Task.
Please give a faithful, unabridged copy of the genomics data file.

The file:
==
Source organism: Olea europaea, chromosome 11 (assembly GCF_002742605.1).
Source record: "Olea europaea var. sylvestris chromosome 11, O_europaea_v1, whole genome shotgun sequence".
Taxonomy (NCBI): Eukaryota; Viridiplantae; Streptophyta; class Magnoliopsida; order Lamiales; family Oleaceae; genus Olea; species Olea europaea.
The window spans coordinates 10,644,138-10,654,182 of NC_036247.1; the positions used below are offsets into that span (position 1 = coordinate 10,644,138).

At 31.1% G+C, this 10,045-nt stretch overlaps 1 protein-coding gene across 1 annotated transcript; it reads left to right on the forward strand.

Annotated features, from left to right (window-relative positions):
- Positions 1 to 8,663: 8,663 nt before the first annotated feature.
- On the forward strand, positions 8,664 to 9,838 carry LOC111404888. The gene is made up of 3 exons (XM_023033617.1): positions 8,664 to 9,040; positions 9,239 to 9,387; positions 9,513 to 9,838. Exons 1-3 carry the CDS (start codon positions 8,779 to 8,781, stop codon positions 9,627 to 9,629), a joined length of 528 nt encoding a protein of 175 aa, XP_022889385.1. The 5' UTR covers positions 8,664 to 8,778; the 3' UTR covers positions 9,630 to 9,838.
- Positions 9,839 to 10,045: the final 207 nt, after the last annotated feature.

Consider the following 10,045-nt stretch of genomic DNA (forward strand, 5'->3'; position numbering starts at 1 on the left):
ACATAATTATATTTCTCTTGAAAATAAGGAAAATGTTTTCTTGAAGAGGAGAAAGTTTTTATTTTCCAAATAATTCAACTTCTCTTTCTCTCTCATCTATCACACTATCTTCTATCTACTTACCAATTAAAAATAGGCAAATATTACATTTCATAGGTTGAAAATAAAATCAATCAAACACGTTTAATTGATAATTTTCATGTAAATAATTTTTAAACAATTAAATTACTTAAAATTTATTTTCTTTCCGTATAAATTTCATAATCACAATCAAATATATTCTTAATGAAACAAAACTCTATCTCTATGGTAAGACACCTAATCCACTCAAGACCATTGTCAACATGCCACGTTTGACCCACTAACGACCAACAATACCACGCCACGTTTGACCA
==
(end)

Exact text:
Source organism: Olea europaea, chromosome 11 (assembly GCF_002742605.1).
Source record: "Olea europaea var. sylvestris chromosome 11, O_europaea_v1, whole genome shotgun sequence".
Taxonomy (NCBI): Eukaryota; Viridiplantae; Streptophyta; class Magnoliopsida; order Lamiales; family Oleaceae; genus Olea; species Olea europaea.
The window spans coordinates 10,644,138-10,654,182 of NC_036247.1; the positions used below are offsets into that span (position 1 = coordinate 10,644,138).

At 31.1% G+C, this 10,045-nt stretch overlaps 1 protein-coding gene across 1 annotated transcript; it reads left to right on the forward strand.

Annotated features, from left to right (window-relative positions):
- Positions 1 to 8,663: 8,663 nt before the first annotated feature.
- On the forward strand, positions 8,664 to 9,838 carry LOC111404888. The gene is made up of 3 exons (XM_023033617.1): positions 8,664 to 9,040; positions 9,239 to 9,387; positions 9,513 to 9,838. Exons 1-3 carry the CDS (start codon positions 8,779 to 8,781, stop codon positions 9,627 to 9,629), a joined length of 528 nt encoding a protein of 175 aa, XP_022889385.1. The 5' UTR covers positions 8,664 to 8,778; the 3' UTR covers positions 9,630 to 9,838.
- Positions 9,839 to 10,045: the final 207 nt, after the last annotated feature.

Consider the following 10,045-nt stretch of genomic DNA (forward strand, 5'->3'; position numbering starts at 1 on the left):
ACATAATTATATTTCTCTTGAAAATAAGGAAAATGTTTTCTTGAAGAGGAGAAAGTTTTTATTTTCCAAATAATTCAACTTCTCTTTCTCTCTCATCTATCACACTATCTTCTATCTACTTACCAATTAAAAATAGGCAAATATTACATTTCATAGGTTGAAAATAAAATCAATCAAACACGTTTAATTGATAATTTTCATGTAAATAATTTTTAAACAATTAAATTACTTAAAATTTATTTTCTTTCCGTATAAATTTCATAATCACAATCAAATATATTCTTAATGAAACAAAACTCTATCTCTATGGTAAGACACCTAATCCACTCAAGACCATTGTCAACATGCCACGTTTGACCCACTAACGACCAACAATACCACGCCACGTTTGACCA